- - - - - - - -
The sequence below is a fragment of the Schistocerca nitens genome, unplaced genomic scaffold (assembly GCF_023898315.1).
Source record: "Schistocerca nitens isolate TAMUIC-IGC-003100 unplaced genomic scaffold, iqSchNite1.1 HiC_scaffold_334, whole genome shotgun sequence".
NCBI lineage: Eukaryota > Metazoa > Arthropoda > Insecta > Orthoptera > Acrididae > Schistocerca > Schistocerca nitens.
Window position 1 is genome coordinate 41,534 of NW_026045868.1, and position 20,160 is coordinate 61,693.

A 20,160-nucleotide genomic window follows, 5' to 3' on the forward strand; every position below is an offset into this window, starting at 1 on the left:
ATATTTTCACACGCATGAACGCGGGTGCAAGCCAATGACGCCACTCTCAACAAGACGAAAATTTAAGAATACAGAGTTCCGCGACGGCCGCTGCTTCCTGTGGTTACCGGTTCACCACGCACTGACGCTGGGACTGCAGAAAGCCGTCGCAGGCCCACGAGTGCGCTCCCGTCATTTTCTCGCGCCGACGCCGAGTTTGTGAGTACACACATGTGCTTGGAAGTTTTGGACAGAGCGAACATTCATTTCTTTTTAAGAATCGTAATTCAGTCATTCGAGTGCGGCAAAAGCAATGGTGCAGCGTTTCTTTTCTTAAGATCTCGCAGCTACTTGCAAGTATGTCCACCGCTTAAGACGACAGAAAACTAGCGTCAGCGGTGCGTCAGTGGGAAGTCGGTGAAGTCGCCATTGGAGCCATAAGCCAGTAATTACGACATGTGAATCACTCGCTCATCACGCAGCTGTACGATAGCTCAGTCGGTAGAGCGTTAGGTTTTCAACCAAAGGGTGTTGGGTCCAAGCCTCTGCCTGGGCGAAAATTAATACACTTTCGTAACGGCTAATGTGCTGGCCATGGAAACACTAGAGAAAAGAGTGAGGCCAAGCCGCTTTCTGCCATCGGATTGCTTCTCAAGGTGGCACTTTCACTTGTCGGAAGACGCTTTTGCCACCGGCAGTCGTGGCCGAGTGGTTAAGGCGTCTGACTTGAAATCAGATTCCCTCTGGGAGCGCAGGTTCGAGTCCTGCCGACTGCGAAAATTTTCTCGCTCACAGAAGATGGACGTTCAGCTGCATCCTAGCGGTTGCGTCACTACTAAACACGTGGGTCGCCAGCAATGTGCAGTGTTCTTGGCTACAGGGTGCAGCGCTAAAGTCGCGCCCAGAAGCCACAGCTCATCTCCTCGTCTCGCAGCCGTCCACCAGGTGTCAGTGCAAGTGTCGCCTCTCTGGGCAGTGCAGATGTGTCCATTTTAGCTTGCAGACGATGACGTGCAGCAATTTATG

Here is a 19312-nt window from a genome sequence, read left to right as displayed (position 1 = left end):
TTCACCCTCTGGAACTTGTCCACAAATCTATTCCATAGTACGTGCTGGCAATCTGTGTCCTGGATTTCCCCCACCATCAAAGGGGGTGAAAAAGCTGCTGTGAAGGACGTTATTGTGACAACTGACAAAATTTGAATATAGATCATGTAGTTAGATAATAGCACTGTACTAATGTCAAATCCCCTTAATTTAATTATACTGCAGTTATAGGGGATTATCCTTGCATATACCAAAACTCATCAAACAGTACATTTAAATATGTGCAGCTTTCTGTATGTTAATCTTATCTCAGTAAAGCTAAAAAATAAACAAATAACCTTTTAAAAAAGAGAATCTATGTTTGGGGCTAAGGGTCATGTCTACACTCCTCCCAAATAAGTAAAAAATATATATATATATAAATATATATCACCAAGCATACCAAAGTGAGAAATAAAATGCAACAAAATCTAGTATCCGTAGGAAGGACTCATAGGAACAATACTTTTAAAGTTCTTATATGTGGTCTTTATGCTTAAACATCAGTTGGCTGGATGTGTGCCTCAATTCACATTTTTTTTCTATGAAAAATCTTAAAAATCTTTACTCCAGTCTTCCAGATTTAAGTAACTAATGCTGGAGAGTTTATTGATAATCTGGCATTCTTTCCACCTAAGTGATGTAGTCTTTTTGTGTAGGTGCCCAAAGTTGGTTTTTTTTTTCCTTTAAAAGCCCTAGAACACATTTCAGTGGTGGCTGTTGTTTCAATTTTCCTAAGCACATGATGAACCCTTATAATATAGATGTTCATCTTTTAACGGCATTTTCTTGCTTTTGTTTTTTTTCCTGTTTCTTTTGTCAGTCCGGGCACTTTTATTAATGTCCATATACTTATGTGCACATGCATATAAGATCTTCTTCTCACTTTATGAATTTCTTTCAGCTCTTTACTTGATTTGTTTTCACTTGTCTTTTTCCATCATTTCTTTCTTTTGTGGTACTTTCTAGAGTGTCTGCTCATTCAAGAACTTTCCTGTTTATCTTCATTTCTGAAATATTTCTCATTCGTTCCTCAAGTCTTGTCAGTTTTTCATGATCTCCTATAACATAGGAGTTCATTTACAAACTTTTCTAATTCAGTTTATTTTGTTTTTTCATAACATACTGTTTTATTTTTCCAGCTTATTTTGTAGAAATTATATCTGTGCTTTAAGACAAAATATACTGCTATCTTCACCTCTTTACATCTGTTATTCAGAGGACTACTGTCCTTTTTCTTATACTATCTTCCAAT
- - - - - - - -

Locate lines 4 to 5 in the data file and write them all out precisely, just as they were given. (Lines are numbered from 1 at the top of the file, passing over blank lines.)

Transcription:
Window position 1 is genome coordinate 41,534 of NW_026045868.1, and position 20,160 is coordinate 61,693.

A 20,160-nucleotide genomic window follows, 5' to 3' on the forward strand; every position below is an offset into this window, starting at 1 on the left: